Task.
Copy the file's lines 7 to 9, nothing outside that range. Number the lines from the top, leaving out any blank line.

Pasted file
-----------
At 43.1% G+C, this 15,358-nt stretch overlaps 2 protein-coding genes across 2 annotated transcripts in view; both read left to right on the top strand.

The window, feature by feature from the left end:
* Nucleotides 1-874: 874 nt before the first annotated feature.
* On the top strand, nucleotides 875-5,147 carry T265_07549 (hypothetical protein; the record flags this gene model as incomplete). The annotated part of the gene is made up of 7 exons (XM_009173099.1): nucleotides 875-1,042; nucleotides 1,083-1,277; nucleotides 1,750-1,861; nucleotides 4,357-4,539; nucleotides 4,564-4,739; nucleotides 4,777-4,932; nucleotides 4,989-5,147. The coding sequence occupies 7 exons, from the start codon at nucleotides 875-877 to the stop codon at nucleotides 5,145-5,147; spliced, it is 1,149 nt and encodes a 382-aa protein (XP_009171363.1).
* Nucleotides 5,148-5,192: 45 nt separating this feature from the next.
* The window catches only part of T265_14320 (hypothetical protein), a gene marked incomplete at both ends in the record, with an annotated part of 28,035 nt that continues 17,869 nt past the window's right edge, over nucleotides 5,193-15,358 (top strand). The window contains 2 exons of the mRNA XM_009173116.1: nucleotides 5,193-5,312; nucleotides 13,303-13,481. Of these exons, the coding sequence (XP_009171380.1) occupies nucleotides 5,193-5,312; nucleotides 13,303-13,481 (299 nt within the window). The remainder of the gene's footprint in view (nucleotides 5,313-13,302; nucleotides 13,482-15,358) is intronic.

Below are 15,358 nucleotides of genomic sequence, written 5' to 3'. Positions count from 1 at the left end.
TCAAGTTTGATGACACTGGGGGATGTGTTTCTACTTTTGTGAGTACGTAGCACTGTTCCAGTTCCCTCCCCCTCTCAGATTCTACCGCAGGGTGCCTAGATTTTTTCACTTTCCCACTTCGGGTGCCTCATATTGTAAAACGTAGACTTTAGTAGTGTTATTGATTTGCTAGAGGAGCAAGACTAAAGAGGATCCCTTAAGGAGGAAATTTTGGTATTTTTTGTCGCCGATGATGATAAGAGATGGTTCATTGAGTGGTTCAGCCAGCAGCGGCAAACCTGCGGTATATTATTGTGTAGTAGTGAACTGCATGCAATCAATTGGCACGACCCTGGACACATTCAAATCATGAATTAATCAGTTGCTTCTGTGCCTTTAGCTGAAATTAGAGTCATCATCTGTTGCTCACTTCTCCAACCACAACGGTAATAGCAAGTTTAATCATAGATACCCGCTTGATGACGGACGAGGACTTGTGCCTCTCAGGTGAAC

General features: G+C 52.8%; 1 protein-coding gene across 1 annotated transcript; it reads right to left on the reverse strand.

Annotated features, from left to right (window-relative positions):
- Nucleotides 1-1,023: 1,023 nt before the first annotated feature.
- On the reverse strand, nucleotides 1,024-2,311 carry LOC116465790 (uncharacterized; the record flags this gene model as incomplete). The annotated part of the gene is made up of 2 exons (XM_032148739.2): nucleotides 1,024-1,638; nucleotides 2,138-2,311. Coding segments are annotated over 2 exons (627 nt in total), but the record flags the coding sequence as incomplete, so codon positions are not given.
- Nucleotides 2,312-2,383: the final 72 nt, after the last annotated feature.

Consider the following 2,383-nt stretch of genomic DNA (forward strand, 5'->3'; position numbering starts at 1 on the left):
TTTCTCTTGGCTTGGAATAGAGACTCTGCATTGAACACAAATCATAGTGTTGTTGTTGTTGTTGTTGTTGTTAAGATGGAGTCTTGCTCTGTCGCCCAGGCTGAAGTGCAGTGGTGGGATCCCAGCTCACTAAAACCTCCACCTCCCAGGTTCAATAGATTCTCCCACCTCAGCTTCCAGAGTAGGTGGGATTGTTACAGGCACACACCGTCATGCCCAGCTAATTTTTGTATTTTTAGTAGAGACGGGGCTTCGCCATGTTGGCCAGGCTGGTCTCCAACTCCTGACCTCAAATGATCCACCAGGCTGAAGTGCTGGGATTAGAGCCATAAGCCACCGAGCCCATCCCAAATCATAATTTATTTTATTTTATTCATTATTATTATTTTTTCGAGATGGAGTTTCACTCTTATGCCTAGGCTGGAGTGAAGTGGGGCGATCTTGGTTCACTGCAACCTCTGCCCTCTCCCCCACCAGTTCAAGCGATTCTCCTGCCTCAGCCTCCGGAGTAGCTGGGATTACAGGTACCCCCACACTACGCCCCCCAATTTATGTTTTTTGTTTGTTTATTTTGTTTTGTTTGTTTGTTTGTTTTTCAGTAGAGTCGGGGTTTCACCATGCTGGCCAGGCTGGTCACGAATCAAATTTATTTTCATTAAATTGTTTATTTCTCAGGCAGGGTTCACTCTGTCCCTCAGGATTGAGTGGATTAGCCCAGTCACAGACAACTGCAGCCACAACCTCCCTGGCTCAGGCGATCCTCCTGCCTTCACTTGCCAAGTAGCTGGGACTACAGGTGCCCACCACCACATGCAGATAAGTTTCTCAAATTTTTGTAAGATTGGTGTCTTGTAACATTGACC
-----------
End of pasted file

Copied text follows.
Below are 15,358 nucleotides of genomic sequence, written 5' to 3'. Positions count from 1 at the left end.
TCAAGTTTGATGACACTGGGGGATGTGTTTCTACTTTTGTGAGTACGTAGCACTGTTCCAGTTCCCTCCCCCTCTCAGATTCTACCGCAGGGTGCCTAGATTTTTTCACTTTCCCACTTCGGGTGCCTCATATTGTAAAACGTAGACTTTAGTAGTGTTATTGATTTGCTAGAGGAGCAAGACTAAAGAGGATCCCTTAAGGAGGAAATTTTGGTATTTTTTGTCGCCGATGATGATAAGAGATGGTTCATTGAGTGGTTCAGCCAGCAGCGGCAAACCTGCGGTATATTATTGTGTAGTAGTGAACTGCATGCAATCAATTGGCACGACCCTGGACACATTCAAATCATGAATTAATCAGTTGCTTCTGTGCCTTTAGCTGAAATTAGAGTCATCATCTGTTGCTCACTTCTCCAACCACAACGGTAATAGCAAGTTTAATCATAGATACCCGCTTGATGACGGACGAGGACTTGTGCCTCTCAGGTGAAC

General features: G+C 52.8%; 1 protein-coding gene across 1 annotated transcript; it reads right to left on the reverse strand.